April 24, 2014 - 8:00 AM
TORONTO - The World Health Organization is warning countries to be on the lookout for cases of MERS in people returning from Middle Eastern countries affected by the virus.
In an updated risk assessment, the WHO notes there have been several recent instances where cases were exported to Greece, Malaysia, Jordan and the Philippines.
The global health agency says it is very likely infections will continue to be exported in tourists, religious pilgrims or foreign nationals who travel to or work in countries like Saudi Arabia and the United Arab Emirates.
The WHO suggests countries increase awareness among travellers about the new disease, but it does not recommend border screening of travellers or the application of travel or trade restrictions against affected countries.
A senior official of the Public Health Agency of Canada says federal authorities are in regular communications with provincial and territorial counterparts about the situation and the possibility of imported cases of MERS or avian influenza in travellers.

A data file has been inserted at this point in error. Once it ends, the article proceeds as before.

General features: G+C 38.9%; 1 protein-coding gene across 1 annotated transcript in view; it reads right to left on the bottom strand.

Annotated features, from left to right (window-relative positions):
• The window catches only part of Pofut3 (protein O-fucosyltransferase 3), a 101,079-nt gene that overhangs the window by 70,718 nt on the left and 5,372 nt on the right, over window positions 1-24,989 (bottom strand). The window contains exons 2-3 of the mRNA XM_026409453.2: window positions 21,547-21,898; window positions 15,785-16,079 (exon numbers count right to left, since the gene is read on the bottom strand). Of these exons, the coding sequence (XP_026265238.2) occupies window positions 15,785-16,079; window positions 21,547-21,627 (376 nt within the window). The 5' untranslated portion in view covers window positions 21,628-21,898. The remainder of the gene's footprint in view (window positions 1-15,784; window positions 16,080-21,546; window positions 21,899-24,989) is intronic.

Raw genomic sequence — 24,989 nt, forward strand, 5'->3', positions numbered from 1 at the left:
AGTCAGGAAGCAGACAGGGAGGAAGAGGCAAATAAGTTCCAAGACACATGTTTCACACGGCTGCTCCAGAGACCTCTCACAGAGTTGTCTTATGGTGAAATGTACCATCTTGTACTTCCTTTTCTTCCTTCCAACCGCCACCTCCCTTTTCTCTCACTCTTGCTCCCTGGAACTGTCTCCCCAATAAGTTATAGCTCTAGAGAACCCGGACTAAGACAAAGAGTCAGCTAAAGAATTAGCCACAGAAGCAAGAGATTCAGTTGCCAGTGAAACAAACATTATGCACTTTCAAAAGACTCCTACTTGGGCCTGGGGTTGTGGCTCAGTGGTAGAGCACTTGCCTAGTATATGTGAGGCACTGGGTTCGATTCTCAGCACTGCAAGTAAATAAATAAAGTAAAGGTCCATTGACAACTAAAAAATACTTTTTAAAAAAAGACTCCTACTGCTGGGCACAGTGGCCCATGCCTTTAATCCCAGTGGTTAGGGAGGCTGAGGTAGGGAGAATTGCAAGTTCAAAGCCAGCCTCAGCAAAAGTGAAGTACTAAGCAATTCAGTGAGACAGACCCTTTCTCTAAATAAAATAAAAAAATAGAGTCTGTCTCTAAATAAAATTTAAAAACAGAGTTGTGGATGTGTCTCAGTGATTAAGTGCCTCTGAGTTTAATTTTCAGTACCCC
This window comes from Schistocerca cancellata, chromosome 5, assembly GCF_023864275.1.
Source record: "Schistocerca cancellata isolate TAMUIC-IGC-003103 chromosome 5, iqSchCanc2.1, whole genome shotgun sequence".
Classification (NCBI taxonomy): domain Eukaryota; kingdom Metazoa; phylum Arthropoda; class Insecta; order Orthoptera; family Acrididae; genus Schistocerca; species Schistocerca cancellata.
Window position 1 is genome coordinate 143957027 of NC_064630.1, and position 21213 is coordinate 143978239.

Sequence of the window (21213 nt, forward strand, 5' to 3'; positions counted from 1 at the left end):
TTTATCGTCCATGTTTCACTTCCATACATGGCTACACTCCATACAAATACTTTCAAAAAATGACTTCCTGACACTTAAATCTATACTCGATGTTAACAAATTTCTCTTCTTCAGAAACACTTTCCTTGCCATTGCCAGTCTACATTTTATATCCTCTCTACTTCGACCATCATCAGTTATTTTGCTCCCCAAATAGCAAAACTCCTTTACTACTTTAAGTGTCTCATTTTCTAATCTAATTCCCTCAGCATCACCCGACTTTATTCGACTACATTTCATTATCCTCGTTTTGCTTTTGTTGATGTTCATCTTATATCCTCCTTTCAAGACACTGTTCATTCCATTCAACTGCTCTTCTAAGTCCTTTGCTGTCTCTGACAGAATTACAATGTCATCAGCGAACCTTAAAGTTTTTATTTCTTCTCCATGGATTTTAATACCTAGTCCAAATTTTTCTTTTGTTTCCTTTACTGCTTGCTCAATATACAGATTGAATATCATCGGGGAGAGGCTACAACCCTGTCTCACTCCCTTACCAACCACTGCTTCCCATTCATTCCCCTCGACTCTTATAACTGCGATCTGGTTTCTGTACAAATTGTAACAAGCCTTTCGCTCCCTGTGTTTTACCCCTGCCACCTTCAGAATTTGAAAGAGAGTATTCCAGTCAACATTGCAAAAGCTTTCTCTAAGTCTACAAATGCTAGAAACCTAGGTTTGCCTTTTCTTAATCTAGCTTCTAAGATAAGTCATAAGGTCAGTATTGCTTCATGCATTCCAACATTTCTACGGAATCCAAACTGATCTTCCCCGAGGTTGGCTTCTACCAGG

Dr. Theresa Tam says since last September more than 3,000 people have been screened in Canada, but to date no cases of MERS have been found.
"The whole system is on alert," says Tam, who is the head of the Public Health Agency's health security infrastructure branch.
"Like Greece or France or Italy, it's possible to get a traveller for sure. And so the system is designed to try to pick that up."
France, Italy, Germany and Britain have also diagnosed MERS cases in people who travelled to the Middle East or flew from there to Europe for treatment. Those events happened earlier in 2012 and 2013.
The number of MERS cases has soared this month, fuelled by outbreaks in health-care settings in Jidda, Saudi Arabia, and Abu Dhabi, United Arab Emirates.
The WHO has confirmed 254 cases, but at this point its tally lags far behind the numbers reported by affected countries. The combined case count announced by the countries has reached about 375 cases since the first known infections occurred in April 2012.
News from © The Canadian Press, 2014